LONDON (AP) -- Throughout the 20th century, Britain endured a series of currency crises that exposed its decline as a major global power.

The recent slide in the pound sterling has reawakened memories of those troubled times, including one in the mid-1970s when the country ended up needing an international bailout.

And it has raised questions of whether another so-called "sterling crisis" might push the government to soften its plans to break away from the European Union and its single market.

The pound has fallen by nearly a quarter against the dollar since the June 23 vote to leave the EU, from around $1.50 to a 31-year low below $1.20. That scale of fall is equivalent to some of the great depreciations over recent decades, from 1949 through to 1992, that have caused upheavals in government policy and shaken the economy.

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(Demerara Waves) The bankrupt state-owned Guyana Sugar Corporation (GuySuco) says it has asked government for an GYD$18 billion subsidy for next year, and will be unable to finance a wage and salary hike for this year.

“The Union was also advised that in 2017, the Corporation would require a further subsidy of more than G$18 Billion against a backdrop of lower production, reduced market prices, resulting in lower revenue,” the corporation said in a statement.

Even with that expected GYD$18 billion dollar subsidy, GuySuco expects to register a loss of GYD$12 billion.

GuySuco, which employs thousands of persons, says it also has to ask government for an additional GYD$3.5 billion for this year on top of the GYD$9 billion already provided.

GuySuco said it told the Guyana Agricultural and General Workers Union on Wednesday, September 19, 2016 for the second time in exactly one month and told the union that it could not afford to pay increased wages, salaries and allowances.

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(Antigua Observer) Prime Minister Gaston Browne has revealed that the Caribbean Union Bank (CUB) had lost around $10 million and had been unable to pay dividends before the government took it over for $30 million.

“CUB has made sustained losses over the last 10 years. In fact, they would have made an accumulated loss of about 10 million dollars, and as a result of that they would not have met the new capital requirement of 20 million dollars… they would have a shortfall of about 15 million,” Browne said.

The 2015 Banking Act moved the capital requirement for banks from $5 million to $20 million.

“CUB has had no retained earnings and no dividends have ever been declared or ever paid by the bank. It is important to note, however, that CUB has maintained a net positive equity position so that the value of its assets minus its liabilities has allowed it to meet the regulatory capital requirements of five million dollars,” Browne said.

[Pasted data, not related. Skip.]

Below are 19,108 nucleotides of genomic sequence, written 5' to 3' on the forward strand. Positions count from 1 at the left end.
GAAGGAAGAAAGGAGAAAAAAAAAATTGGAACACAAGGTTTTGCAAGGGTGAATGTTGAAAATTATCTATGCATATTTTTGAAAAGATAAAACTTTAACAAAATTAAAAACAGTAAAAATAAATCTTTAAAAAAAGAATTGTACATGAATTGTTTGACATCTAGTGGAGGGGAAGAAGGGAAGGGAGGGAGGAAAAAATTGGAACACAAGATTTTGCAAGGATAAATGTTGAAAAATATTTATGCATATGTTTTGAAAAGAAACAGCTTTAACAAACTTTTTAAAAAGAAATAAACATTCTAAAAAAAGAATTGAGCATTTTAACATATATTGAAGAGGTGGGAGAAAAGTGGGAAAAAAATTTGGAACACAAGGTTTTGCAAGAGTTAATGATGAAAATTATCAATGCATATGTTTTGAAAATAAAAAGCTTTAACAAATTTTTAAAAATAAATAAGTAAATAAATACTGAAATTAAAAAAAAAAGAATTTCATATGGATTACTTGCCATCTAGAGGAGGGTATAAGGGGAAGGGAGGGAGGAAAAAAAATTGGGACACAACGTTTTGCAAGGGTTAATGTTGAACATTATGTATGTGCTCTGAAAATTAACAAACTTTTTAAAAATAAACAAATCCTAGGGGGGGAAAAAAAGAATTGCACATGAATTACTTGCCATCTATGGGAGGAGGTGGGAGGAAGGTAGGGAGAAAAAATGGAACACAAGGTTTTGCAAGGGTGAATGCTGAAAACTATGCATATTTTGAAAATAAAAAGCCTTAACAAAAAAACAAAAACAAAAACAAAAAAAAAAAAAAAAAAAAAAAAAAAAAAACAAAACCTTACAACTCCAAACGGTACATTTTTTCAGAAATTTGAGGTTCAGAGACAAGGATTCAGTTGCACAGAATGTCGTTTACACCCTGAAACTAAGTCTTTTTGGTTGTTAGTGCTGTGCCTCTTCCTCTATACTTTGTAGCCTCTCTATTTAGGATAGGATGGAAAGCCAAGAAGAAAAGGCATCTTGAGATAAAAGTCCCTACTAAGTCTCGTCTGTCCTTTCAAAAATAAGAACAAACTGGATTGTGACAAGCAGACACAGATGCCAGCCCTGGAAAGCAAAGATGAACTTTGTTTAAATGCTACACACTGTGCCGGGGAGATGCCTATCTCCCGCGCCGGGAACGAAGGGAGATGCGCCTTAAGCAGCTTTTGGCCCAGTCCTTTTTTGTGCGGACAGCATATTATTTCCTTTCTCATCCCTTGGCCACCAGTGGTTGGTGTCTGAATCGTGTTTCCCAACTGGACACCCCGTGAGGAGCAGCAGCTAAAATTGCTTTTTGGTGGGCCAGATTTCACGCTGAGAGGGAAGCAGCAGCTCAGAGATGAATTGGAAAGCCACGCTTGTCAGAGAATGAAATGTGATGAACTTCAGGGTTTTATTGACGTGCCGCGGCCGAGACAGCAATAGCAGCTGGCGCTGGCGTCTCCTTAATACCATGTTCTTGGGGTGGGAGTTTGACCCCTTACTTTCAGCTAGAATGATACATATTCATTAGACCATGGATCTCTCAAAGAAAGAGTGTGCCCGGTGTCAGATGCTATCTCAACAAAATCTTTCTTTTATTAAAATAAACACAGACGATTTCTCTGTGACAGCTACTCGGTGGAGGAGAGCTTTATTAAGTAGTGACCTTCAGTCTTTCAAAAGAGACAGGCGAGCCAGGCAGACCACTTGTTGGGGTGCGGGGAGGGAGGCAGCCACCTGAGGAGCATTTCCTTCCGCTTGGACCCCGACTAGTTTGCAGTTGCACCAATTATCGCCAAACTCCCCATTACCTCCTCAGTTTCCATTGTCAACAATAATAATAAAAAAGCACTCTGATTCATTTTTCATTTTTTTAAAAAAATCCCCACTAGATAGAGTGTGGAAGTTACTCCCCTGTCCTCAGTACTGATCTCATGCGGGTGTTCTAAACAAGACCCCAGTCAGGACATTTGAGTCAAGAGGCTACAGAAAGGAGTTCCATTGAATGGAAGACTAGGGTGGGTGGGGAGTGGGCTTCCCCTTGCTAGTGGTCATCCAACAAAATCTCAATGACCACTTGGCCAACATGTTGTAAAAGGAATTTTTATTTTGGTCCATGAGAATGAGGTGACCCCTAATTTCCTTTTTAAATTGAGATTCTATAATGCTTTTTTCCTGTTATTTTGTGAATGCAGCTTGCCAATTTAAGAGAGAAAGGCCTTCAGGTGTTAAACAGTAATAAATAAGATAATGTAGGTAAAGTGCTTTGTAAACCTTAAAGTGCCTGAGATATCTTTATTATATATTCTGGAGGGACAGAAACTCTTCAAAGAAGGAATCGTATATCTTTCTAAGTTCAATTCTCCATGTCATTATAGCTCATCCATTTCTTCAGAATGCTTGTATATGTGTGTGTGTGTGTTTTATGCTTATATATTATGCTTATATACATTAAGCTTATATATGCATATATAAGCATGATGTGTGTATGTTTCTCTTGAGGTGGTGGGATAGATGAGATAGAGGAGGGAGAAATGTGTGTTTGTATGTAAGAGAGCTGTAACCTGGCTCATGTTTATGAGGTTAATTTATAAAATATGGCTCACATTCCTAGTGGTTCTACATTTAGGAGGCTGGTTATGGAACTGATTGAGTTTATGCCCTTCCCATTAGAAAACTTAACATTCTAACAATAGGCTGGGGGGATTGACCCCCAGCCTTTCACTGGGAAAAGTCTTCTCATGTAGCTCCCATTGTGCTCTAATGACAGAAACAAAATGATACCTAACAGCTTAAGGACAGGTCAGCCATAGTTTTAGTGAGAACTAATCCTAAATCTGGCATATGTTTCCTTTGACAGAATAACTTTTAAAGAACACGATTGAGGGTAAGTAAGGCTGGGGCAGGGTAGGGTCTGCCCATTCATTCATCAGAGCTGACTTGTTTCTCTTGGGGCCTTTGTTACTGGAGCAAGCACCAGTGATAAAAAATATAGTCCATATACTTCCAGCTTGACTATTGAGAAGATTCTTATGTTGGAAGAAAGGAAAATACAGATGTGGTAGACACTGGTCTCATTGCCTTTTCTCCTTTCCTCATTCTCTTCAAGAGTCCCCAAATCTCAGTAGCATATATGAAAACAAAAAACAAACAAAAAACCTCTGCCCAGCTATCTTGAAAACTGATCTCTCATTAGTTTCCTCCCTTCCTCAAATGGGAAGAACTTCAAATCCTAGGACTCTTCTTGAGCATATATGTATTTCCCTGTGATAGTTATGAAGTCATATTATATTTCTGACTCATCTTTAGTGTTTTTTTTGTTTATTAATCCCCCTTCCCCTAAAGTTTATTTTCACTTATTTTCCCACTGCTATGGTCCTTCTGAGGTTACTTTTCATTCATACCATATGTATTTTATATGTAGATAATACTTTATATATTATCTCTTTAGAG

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(Jamaica Gleaner) Although growth in Jamaica's national output has been anaemic, and underperforms others in the region, the tourism-dependent economy is expected to do better than trading partner Trinidad & Tobago, an oil and gas producer.

In fact, Jamaica will grow at the fourth slowest rate next year in a faster-growing Caribbean, according to October revisions by the Economic Commission for Latin America and the Caribbean (ECLAC).

The regional United Nations body projects 1.2 per cent expansion of Jamaica's national output, or GDP, this year, to be followed by a marginal uptick of 1.3 per cent growth in 2017. The pace for 2017 is slower than most of the 15 Caribbean territories on ECLAC's monitoring list, but faster than Trinidad & Tobago, Bahamas and Dominica during 2017.

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(Reuters) Netflix Inc's shares jumped as much as 20 percent on Tuesday, after the company added 50 percent more subscribers than expected in the third quarter.

At least 10 brokerages, including Goldman Sachs and RBC Capital Markets, raised their price targets on the stock, praising the company's focus on developing original content.

Netflix's shares were up 18.6 percent at $118.23 in early trading, adding about $8 billion to the company's market value.

The video streaming company also said it was getting ready to spend $6 billion on content next year, up $1 billion from 2016.

"The benefits of NFLX-produced original content including attractive economics and greater control are clear and we believe returns on original spend are high," J.P. Morgan Securities analyst Doug Anmuth said in a research note.

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